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The Bank of Japan’s latest relaxation of its cap on bond yields will enhance the returns on offer on the country’s debt, leading some investors to forecast that a “great repatriation” of Japanese investment flows is set to accelerate. 

The policy shift comes at a time when overseas debt has become an increasingly unappealing prospect for many Japanese investors because of the soaring cost of hedging against swings in the value of the yen.

Many big Japanese investors, such as insurers, routinely hedge their currency exposure when they buy foreign bonds. Rising interest rates in the rest of the developed world have sharply driven up the cost of doing so, more than cancelling out the growing yield gap between Japan and other economies, making Japan’s low-yielding bond market appear relatively attractive.

The currency-hedged yield on a 10-year Treasury fell below the equivalent Japanese bond yield late last year, according to data from Apollo, and a gulf has opened between the two markets since then.

“It hasn’t made sense for Japanese investors to own Treasuries and [German] Bunds, they would rather buy Japanese government bonds — which is what everyone was doing,” said Mohit Kumar, managing director at Jefferies.

Line chart of Yield (%) showing Hedging costs make foreign bonds unappealing for Japanese investors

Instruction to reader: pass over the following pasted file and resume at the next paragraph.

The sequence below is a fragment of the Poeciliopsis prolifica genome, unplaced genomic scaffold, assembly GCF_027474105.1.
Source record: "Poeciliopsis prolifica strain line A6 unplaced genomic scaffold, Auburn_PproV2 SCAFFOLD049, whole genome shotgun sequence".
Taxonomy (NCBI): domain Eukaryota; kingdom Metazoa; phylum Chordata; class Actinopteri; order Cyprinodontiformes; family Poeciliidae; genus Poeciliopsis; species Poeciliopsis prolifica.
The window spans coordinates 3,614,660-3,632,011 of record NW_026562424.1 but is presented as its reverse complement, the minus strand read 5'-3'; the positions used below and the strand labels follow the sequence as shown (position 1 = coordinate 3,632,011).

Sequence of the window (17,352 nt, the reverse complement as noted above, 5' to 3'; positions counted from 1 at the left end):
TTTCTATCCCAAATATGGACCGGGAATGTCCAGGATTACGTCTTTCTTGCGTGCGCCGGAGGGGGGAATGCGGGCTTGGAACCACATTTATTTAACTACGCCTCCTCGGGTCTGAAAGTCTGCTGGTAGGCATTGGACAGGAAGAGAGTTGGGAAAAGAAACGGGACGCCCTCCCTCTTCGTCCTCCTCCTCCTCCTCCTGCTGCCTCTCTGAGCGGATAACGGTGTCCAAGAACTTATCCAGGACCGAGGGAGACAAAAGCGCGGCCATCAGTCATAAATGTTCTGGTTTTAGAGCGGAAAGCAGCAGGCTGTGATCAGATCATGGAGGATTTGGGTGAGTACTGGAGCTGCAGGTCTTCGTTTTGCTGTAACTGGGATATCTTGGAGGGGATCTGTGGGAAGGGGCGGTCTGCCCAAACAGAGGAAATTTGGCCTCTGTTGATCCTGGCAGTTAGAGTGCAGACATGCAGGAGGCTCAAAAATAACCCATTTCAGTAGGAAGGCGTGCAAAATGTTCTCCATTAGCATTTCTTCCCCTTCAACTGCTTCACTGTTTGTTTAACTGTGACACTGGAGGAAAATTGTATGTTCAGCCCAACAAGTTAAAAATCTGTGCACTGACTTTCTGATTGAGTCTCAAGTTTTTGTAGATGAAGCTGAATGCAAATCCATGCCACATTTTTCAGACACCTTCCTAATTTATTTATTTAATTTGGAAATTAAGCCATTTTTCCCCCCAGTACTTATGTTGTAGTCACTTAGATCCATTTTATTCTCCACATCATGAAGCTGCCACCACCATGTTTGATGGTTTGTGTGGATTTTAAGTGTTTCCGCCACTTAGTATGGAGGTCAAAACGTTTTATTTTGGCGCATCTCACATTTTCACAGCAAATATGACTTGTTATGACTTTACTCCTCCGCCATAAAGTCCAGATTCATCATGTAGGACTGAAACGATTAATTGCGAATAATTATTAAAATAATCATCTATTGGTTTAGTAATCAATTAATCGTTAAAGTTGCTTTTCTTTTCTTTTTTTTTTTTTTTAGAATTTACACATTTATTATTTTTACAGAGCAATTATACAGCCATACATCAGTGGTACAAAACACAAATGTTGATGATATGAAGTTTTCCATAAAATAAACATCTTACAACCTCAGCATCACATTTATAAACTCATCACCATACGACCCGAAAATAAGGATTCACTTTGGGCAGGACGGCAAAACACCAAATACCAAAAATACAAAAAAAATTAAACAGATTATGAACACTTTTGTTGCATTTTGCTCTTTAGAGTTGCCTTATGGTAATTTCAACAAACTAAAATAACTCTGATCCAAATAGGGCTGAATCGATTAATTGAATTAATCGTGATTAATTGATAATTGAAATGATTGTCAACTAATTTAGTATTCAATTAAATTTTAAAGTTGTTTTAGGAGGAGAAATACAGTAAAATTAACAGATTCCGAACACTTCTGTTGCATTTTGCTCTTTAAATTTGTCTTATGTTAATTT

Japanese investors are some of the biggest owners of bonds in the US and Europe, after years of a strong currency and higher returns elsewhere had made foreign assets more attractive to own. According to Commerzbank research, Japanese investors owned more than $2tn in foreign long-term debt securities at the end of 2022, with large holdings in the US, France, the Netherlands and Germany.

But Japanese investors have been net sellers of foreign assets over the past 18 months, said Kumar, despite soaring yields in the US and Europe and a domestic bond market where the BoJ has kept borrowing costs at very low levels.

On Friday, the BoJ took a step towards ending its ultra-loose monetary policy by saying it would tolerate yields on 10-year government bonds of up to 1 per cent, from a previous level of 0.5 per cent. The policy shift sent jitters through US and European bond markets, as traders bet that it would encourage Japanese investors to bring their cash home by further burnishing the appeal of the domestic market.

“Global yields have risen in response to the tweak in yield curve control based on the fear that higher yields in Japan may lead local investors there to invest more in Japanese government bonds and therefore sell some of their holdings of Treasuries or bunds,” said Michael Metcalfe, head of macro strategy at State Street Global Markets. 

Investors also said that a relatively strong economy and diminishing threat of deflation would tempt more investors back to Japan, including Tokyo’s high-flying stock market, where the Topix index is up more than 20 per cent this year.

The “great repatriation” of Japanese assets is just getting underway, said Luca Paolini, chief strategist at Pictet. “People always talk about bonds, but it will also cause a re-rating of Japanese equities.”

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